As if the night hadn’t already been amazing enough, up next was P.O.D. (Payable on Death). Another veteran to the game, these guys have been together for 26 years! Cousins Sonny Sandoval (vocals) and Wuv Bernardo (drums) teamed up with Marcos Curiel (guitar) and Traa Daniels (bass) and instituted a unique sound that set them apart from many of the bands that were thriving during the grunge era. Their alternative/rap-metal sound soon found them success as other bands began to thrive during the nu-metal era in the early 2000s. And it was from their 2001 album Satellite that they pulled their opening song, “Boom,” from. The crowd erupted into a frenzy, an energy that had been building up and was finally set free with P.O.D.’s intensity. I’ve seen P.O.D. a handful of times and I’m always impressed not only by their music, but by their message. “Youth of a Nation” was written in response to school shootings (and this song was written in 2001) which is still as relevant today. They’re thoughtful and positive, which are not normally terms you hear describing a rock band. It was fun to hear how the band has progressed throughout the years, as evident in their new song “Southern Cali in my Head” which had a more reggae feel to it, but then they threw down another new track “Rocking with the Best” that was more reminiscent of the P.O.D. I know and made me very excited for their new album. But it was the oldies that got the crowd going. And they reached far back with favorites “Southtown” from their 1999 album The Fundamental Elements of Southtown and again closing with their super hit “Alive” from Satellite.

Boom / Rock the Party (Off the Hook) / Southtown / Soundboy Killa / Southern Cali in My Head / Youth of the Nation / Rocking with the Best / On Fire / Beautiful / Alive


And then it was time. It was time for the band that drew in the motorcycle tail gate parties in the parking lot. The band that personifies American rock. I mean, they have a tambourine! Buckcherry took the stage, Josh Todd (vocals) clad in a leather jacket, fitted black jeans, dark sunglasses and a bandana. He embodied rock and roll and he knew it. They kicked into their 2001 hit “Ridin’” and didn’t look back. While Josh may be the only original member dating back to 1995, Stevie D has been playing guitar with the band for over a decade. Add in Kelly LeMieux (bass) and more recently Kevin Roentgen (guitar) and Sean Winchester (drums) and Buckcherry has never sounded better! Appealing to the ladies in the crowd, Josh and Stevie D ditched their jackets for their tatted chests. Josh danced around the stage while they played hit after hit. They mentioned that a new album was in the works and treated the crowd to a new tune “The Vacuum”. Even though no one knew the words, the crowd danced and swayed to Josh’s voice. Everything was building up to the final song of the night and undeniably their fan favorite, “Crazy Bitch” off of their 2006 album 15. The crowd went nuts and continued to chant for more as they left the stage. And Buckcherry delivered with a 3 song encore including a cover of Whitney Houston’s “I Will Always Love You”. Rock. And. Roll.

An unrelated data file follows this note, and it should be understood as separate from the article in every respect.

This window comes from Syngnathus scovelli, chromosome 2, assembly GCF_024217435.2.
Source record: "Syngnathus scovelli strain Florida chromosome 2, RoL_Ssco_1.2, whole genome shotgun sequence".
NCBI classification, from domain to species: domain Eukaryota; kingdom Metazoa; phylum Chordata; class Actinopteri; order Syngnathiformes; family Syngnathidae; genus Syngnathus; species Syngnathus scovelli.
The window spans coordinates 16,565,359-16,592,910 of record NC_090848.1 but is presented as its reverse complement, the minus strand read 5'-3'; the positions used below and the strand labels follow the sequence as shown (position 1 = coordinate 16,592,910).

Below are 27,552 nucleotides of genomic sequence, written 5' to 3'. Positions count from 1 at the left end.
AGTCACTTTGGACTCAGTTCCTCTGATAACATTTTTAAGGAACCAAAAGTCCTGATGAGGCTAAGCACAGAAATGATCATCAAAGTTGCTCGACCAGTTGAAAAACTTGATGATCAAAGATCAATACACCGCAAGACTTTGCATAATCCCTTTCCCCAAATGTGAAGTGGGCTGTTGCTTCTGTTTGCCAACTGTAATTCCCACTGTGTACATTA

Ridin' / Whiskey in the Morning / Slammin' / Carousel / Lit Up / Say Fuck It / All Night Long / Lawless and Lulu / Too Drunk... / Sorry / The Vacuum / Gluttony / Crazy Bitch / Chaos Is The Ladder / Roadhouse Blues / I Will Always Love You

It was an amazing night in Farmingville, in a little amphitheater that most don’t even know exists. I have lived on Long Island my entire life and this is the 2nd time I’ve ever been there, the last time well over a decade ago. I’m glad this venue has revamped itself and if they continue to book musicians like these, they will be a force to reckon with. Kudos to Loudwire for this amazing tour and 104.3 The Shark for hosting the show.




Alien Ant Farm